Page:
Malevich, Tate Modern, Level 3, The Eyal Ofer Galleries, until 26 October 2014
It is nearly a quarter of a century since the last major retrospective of the work of Kazimir Malevich (1879-1935). We are taken on an artistic journey which transverses a turbulent period in Russian history from the days of the last Tsar to those of Stalin.
It is a comprehensive exhibition which leads us from his early paintings to his growing interest in abstract shapes and his creation of Suprematism, which is best summed up by the Black Square, a painting that is widely regarded as one of the great masterpieces of twentieth century art.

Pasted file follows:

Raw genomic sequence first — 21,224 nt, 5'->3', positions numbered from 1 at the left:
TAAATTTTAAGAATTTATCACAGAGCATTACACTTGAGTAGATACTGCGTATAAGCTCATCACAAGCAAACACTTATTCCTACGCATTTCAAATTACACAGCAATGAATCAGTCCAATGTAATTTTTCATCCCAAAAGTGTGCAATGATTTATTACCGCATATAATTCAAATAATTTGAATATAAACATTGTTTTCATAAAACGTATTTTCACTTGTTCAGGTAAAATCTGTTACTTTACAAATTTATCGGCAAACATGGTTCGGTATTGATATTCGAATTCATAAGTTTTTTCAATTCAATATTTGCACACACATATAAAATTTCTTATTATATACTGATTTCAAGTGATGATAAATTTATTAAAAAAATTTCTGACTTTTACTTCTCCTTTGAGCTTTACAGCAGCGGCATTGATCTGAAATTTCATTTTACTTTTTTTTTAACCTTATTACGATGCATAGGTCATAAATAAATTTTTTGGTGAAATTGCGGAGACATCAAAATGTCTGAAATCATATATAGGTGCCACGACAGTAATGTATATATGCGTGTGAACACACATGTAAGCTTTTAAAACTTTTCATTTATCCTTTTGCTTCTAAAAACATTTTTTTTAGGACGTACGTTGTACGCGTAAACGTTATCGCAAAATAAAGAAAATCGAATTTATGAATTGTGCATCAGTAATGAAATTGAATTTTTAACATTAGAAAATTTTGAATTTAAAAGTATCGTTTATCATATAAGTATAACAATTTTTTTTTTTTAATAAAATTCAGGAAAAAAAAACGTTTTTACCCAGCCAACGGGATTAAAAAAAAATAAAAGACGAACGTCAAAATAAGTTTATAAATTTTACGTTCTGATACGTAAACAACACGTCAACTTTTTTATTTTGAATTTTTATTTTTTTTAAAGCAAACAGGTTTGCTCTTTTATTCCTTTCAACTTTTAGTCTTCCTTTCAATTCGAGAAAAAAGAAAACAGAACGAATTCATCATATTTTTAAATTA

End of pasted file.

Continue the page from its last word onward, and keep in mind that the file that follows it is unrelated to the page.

We see his interest in architecture and theatre and his gradual move away from painting to teach and write and by the late 1920s his return to figurative painting. It is a tale of changes in social order, the rises and pitfalls of changes in regimes all of which are reflected in his art.
Have things changed that much today?